The Eve of Destruction, which had been scheduled for Saturday, has been canceled, giving the track crew a jump on its resurfacing project.

u Todd Stone returned to his old stomping ground and won last Sunday’s season-ending Vermont 100 at Devil’s Bowl. Stone, who won the track championship in 2008, when the Bowl had a dirt surface, overcame a mechanical problem on lap 11 that left his car stopped on the track and brought out a caution. But his crew corrected the problems during a quick pit stop and he came from the rear to beat 17-year-old Jessey Mueller and Robert La­breche of Quebec, who was making his first apperaance ever at the track, to the checkered flag. Stone got the lead on lap 92 when Mueller’s right-front tire gave up.

Ken Tremont Jr, finished seventh, and track champion Ron Proctor was 18th.

In the 100-lap late model feature, Brent Dragon was awarded the win after a video review. The electronic transponder scoring had Chip Grenier across the finish line first, but when track officials reviewed the tape of the race, Dragon’s front bumper beat Grenier by about eight inches in the photo finish.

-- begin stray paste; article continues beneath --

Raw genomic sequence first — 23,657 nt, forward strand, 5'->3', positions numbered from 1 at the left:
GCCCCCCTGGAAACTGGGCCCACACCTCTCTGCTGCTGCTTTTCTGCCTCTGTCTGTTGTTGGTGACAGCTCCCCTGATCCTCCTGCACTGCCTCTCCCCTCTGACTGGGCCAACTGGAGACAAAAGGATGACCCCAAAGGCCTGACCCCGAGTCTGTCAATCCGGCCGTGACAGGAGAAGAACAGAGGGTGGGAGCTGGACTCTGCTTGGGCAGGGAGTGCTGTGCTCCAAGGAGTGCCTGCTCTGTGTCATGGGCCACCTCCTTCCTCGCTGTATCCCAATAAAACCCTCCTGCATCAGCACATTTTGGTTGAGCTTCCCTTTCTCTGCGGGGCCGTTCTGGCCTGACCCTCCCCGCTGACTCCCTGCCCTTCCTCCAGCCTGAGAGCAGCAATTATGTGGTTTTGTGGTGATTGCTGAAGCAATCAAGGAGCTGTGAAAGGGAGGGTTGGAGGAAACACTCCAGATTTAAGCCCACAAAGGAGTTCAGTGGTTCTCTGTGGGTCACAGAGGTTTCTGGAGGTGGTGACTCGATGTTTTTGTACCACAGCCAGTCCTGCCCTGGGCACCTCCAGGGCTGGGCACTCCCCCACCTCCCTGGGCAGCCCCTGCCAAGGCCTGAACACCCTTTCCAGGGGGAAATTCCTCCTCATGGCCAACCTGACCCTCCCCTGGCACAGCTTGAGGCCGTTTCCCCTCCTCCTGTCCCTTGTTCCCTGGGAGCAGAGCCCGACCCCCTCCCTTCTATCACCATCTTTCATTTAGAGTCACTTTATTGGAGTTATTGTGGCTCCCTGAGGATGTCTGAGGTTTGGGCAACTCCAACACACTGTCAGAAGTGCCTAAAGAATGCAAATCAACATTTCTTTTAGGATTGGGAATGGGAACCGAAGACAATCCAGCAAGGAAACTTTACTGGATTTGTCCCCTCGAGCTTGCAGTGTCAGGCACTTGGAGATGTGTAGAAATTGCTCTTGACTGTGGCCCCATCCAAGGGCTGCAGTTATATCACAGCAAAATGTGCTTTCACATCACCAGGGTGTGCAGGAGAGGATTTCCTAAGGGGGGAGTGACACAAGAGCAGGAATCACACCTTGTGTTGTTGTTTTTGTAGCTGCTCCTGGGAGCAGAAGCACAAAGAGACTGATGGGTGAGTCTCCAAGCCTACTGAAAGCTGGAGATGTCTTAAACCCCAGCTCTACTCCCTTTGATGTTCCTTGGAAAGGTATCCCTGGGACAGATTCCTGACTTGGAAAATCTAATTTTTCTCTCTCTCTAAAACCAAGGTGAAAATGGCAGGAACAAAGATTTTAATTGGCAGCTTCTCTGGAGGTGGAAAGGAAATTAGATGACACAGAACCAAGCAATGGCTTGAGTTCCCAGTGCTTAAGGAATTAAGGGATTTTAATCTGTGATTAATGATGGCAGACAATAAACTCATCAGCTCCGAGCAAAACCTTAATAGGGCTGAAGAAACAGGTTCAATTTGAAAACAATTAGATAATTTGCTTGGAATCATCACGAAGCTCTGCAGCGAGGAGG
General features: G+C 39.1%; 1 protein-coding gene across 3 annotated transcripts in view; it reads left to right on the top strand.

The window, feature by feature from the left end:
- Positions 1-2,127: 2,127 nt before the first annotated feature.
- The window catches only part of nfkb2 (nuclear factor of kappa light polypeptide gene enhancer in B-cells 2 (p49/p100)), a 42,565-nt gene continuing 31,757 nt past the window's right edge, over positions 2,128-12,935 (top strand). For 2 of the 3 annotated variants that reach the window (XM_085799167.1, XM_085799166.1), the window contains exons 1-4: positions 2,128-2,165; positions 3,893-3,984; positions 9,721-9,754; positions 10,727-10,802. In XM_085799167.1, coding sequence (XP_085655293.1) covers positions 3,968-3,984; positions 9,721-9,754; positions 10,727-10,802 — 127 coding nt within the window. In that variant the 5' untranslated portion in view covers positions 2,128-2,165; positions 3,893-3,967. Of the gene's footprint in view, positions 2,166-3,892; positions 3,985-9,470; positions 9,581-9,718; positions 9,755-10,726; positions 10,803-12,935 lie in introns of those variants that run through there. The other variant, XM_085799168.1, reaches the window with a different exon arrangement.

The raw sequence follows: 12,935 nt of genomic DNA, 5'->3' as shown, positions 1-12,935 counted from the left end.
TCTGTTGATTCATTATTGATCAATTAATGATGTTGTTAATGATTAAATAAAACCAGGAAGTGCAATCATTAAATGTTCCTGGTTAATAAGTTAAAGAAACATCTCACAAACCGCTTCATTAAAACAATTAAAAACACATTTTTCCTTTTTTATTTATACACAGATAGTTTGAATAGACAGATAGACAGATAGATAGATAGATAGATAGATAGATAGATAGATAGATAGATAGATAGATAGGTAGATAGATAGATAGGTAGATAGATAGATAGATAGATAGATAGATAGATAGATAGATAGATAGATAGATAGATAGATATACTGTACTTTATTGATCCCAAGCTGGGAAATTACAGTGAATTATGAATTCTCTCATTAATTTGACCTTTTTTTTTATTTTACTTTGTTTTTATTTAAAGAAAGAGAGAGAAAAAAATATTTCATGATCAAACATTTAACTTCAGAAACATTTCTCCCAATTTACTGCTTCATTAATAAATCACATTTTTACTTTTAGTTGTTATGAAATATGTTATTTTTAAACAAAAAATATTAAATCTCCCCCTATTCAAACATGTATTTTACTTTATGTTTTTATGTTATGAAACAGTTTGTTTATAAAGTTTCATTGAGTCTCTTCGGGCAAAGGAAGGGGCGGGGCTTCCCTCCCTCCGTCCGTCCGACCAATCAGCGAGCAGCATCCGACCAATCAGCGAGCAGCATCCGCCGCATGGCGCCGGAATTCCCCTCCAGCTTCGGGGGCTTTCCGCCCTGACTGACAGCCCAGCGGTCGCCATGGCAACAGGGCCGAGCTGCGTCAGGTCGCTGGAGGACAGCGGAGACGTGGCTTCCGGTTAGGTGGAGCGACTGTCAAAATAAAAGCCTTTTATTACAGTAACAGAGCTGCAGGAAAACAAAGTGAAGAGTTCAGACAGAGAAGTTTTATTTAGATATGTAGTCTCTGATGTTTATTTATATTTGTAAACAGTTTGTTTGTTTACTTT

Owner Mike Bruno is already making plans for 2013.

“To be honest with you, we didn’t really know what to expect after our first town meeting last October, but the first real indication was when 30 dedicated race teams and a couple dozen die-hard fans showed up for practice on April 22 in a 25-degree wind chill with a touch of snow — that’s when we knew we really had a special group behind us,” Bruno said in an open letter on the track’s website.

“Asphalt racing wasn’t supposed to work at Devil’s Bowl, right? We are proud to be the ones who are helping to prove that theory wrong. All it takes is a little work and a lot of belief in what you’re trying to accomplish. We believe in our program, and thankfully, so do you. That means everything to us. We’re already working on the 2013 racing season, and we can’t wait to bring it to you.”